For one thing, I have my idiot project of writing a commentary on “America’s Forsaken Roots,”—not the three-part thing I did earlier, but a more detailed refutation drawing on a larger variety of sources. One of the claims the document made is that John Adams was president of the American Bible Society. Well, in this letter he comments on the usefulness of such an institution:
We have now, it seems, a National Bible Society, to propagate King James’s Bible, through all Nations. Would it not be better to apply these pious subscriptions to purify Christendom from the Corruptions of Christianity, than to propagate those corruptions in Europe, Asia, Africa and America?Ouch. Not so friendly as all that, it seems. So, logically, should I not bookmark this with the “Forsaken Roots” stuff?
Not so fast. He continues:
Suppose we should project a society to translate Dupuis into all Languages, and offer a Reward in Medals and Diamonds to any Man or Body of Men who would produce the best answer to it.Okay, now we touch on another consideration—Charles François Dupuis was an astronomer and a proponent of Mythicism—the concept that Jesus never actually existed and that some kind of mythological figure (if I remember correctly Dupuis saw the Jesus story as a solar myth) has been given historical flesh and made to walk among men. Such things do happen—Robin Hood and Roswell come to mind here—but Jesus seems an unlikely candidate. In any case I’ve been toying with doing something with some of the old-line Mythicists at some point, and Dupuis is on my reading-list. File under Mythicism?
Or maybe not. Adams goes on:
It is more worth your while to read Dupuis than Grimm. Of all the romances and true histories I ever read, it is the most entertaining and instructive, though Priestley calls it “dull.”Priestley, yeah, Joseph Priestley—I’m working my way through some of his stuff even now, mostly in connection with his observations on the necessity of disestablishment—and I’ve got a piece on a weird Christian meme that he has a connection with in the works. So maybe it should go under Joseph Priestley.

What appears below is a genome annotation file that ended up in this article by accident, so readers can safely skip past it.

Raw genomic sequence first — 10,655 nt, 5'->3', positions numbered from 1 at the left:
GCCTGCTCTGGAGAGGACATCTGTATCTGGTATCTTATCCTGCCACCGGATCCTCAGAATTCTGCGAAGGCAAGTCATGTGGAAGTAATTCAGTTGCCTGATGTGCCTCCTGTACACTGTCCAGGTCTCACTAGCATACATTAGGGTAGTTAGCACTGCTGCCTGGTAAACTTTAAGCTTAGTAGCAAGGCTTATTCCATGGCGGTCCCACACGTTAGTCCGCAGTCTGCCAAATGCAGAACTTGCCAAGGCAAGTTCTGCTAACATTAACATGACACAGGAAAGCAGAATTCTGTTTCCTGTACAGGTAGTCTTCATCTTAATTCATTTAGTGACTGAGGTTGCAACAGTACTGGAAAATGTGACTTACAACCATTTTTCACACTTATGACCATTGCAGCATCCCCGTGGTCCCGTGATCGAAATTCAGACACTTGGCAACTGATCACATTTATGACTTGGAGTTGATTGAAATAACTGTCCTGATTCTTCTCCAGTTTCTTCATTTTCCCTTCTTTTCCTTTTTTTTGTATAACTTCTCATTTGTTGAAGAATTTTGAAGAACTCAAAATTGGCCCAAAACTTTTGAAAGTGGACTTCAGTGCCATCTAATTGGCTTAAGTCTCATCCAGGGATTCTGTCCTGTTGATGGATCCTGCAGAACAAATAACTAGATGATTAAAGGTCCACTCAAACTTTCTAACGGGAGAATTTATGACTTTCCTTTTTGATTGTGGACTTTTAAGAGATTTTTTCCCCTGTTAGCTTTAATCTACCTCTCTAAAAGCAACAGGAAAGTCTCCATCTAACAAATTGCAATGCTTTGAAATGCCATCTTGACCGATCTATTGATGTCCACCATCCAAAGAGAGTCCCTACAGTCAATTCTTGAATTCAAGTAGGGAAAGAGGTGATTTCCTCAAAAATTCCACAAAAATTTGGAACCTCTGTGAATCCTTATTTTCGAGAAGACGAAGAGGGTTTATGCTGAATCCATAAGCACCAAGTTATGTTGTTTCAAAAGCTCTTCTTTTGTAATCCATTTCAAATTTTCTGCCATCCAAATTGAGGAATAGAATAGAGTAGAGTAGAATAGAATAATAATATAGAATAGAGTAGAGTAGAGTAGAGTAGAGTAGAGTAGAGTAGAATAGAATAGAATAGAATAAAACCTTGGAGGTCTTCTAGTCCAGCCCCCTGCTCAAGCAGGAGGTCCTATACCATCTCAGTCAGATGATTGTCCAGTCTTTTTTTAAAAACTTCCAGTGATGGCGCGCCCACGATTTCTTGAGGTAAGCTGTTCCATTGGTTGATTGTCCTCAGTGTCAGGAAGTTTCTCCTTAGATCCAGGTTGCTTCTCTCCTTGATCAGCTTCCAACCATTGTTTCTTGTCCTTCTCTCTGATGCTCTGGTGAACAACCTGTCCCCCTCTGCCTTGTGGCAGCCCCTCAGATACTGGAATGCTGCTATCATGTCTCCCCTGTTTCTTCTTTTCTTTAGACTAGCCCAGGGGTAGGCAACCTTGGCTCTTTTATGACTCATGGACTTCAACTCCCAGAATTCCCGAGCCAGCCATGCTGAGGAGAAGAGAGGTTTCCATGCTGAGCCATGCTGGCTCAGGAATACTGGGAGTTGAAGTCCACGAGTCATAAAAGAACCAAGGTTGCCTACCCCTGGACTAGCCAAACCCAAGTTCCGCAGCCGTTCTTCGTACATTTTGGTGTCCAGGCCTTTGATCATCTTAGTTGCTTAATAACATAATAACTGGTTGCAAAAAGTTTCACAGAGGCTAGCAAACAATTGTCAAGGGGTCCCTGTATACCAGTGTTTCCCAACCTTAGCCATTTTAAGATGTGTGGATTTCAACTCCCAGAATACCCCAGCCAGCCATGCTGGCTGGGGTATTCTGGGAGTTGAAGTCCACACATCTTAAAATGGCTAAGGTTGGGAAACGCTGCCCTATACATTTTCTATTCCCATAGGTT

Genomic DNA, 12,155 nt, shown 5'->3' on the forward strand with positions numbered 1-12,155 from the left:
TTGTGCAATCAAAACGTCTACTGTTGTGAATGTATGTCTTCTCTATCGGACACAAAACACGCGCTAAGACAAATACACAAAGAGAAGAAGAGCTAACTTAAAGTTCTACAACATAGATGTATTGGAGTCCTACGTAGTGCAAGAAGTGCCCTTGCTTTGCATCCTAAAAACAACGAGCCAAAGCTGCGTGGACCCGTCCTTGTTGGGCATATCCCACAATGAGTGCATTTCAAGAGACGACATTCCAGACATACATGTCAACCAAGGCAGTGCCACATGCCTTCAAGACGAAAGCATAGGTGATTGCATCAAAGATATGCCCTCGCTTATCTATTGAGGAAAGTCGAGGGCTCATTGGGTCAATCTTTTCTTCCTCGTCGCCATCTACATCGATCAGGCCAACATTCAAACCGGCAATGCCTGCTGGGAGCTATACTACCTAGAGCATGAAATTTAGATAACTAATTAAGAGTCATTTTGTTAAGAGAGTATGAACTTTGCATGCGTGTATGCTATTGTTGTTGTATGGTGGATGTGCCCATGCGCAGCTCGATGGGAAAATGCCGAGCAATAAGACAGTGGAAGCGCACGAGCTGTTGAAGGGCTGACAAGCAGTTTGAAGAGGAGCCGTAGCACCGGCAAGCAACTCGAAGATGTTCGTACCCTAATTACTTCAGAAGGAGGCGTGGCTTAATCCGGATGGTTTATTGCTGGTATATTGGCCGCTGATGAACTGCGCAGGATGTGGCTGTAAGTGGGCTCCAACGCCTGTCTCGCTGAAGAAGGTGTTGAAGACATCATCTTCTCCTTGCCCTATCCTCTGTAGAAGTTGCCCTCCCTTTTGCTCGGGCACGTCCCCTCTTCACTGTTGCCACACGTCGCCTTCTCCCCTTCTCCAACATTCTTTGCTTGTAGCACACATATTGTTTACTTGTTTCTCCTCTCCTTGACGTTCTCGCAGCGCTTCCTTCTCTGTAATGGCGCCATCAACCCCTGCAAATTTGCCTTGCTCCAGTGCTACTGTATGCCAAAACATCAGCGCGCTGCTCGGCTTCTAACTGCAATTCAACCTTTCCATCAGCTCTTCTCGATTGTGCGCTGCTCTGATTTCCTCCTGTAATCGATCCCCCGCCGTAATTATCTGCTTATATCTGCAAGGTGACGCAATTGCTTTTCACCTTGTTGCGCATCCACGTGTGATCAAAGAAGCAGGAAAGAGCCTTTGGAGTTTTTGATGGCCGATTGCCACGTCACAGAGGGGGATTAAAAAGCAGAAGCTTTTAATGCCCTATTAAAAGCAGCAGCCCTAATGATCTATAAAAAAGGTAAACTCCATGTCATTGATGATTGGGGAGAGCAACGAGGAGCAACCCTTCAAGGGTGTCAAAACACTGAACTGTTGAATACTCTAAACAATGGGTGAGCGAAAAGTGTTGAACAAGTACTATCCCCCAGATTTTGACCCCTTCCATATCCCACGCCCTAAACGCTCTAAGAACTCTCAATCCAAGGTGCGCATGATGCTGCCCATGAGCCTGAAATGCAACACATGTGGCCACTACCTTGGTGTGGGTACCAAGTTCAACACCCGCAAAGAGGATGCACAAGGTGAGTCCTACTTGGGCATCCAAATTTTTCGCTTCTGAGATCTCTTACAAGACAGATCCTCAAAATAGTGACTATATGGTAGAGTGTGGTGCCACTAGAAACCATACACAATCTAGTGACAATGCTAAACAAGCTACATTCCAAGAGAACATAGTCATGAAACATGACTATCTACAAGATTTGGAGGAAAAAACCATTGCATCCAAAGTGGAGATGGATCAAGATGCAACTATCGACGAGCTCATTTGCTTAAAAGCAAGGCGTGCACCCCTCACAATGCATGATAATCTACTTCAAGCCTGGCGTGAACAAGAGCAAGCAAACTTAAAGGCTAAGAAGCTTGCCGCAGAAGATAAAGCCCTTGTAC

Or what about Adams’ religion, a subject dear to what passes for hearts among the Christian Nationite crowd? This letter has meat for that stew as well:
Conclude not from all this that I have renounced the Christian Religion, or that I agree with Dupuis in all his sentiments. Far from it. I see in every Page something to recommend Christianity in its Purity, and something to discredit its Corruptions.
If I had Strength, I would give you my Opinion of it in a Fable of the Bees.
The Ten Commandments and The Sermon on the Mount contain my Religion.So that’s where it all kind of falls apart. So many places to file it—and I have to choose one. Maybe I’ll just write about it here instead. That way I can close the tab with a clear conscience, knowing that I’ll never have to look at the damn thing again, let alone make any sort of decision on how to use it. Blog and forget. It may not be the best policy, but at least it puts off the day of reckoning.